Assume a meteor server synchronously inserts 100 docs into collection A, then inserts 100 docs into collection B, and then inserts 1 doc into collection C.
Consider a client that is subscribed to all of these collections without restriction. Are there any insert ordering guarantees for the subscribed client? That is, would all A inserts be made at the client before any B inserts, thus matching the server insert order? Does it depend on the number of inserts to A?
This question stems from a stylized use of the above pattern and attempt to use the C insert to signal that both A and B have been fully updated. Unfortunately, it appears that only some of the A and B inserts are made prior to the C insert and I’m trying to understand how Meteor and DDP orders collection inserts for one or more collections.
Any insight is appreciated.
By default, DDP will send collection changes down the wire as they happen. Since MongoDB does not offer real transactions (see Perform Two Phase Commits for a possible workaround), you cannot guarantee in what order it will process inserts into your three collections.
So the non-determinism is in mongodb between the collection insert and the eventual oplog tail result? I had expected the synchronous collection insert monitors the mongo WriteResult() and does not return until the expected nInserted value.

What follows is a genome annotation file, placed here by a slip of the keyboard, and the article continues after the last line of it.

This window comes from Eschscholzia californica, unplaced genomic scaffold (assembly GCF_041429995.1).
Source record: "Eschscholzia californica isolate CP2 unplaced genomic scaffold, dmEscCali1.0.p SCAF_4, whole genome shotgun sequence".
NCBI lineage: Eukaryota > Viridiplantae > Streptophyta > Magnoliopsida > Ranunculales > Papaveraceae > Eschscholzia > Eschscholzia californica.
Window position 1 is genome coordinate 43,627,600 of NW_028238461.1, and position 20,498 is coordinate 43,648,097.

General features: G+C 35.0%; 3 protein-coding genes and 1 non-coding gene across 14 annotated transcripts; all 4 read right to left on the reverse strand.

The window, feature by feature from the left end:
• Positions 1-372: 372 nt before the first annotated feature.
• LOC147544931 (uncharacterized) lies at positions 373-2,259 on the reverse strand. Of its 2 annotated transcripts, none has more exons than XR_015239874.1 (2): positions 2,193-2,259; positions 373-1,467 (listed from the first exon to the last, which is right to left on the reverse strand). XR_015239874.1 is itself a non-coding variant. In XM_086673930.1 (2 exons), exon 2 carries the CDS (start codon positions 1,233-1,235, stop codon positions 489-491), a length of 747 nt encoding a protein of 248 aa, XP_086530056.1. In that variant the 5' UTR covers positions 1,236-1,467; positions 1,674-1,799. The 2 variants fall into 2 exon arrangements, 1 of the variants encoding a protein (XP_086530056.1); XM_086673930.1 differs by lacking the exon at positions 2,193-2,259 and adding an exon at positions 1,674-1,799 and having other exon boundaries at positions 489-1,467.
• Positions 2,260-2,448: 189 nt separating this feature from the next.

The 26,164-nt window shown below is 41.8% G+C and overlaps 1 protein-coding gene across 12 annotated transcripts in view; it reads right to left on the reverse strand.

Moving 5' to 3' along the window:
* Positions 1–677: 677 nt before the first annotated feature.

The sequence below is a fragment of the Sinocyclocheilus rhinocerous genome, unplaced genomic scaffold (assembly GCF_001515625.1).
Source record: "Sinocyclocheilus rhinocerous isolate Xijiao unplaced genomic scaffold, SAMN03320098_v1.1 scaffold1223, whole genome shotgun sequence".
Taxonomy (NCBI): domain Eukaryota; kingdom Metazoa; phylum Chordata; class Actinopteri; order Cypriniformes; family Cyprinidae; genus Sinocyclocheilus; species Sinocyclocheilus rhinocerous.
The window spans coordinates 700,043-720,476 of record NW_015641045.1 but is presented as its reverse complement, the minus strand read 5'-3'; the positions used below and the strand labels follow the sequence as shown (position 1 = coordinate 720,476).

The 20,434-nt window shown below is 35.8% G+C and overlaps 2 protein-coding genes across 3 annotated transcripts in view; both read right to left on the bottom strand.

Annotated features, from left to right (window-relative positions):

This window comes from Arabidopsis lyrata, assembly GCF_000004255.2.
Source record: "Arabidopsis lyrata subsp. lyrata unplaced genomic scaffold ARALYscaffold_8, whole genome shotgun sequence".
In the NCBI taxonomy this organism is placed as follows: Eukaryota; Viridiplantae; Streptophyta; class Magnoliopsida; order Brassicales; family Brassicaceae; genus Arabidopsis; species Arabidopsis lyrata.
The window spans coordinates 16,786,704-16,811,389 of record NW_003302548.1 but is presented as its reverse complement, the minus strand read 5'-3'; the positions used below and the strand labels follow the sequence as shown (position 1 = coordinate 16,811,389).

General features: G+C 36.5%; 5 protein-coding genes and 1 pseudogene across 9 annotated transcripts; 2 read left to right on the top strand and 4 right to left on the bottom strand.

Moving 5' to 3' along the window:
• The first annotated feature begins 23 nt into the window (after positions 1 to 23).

I’d prefer to not have to modify the documents themselves to implement two-phase commits. Is there any other option?
In a non-replicated (i.e. primary not likely to change), non-sharded MongoDB deployment, with a single instance of Meteor server code, I would expect all A’s inserts to be performed in order, all B’s in order. I’m not certain that interleaving of inserts cannot occur, which means C’s insert can happen before A’s and B’s have completed.
So, you could use observe or observeChanges to watch for the appearance of the final documents in A and B, and only than insert C (although you probably wouldn’t need to, since you just determined the inserts have finished).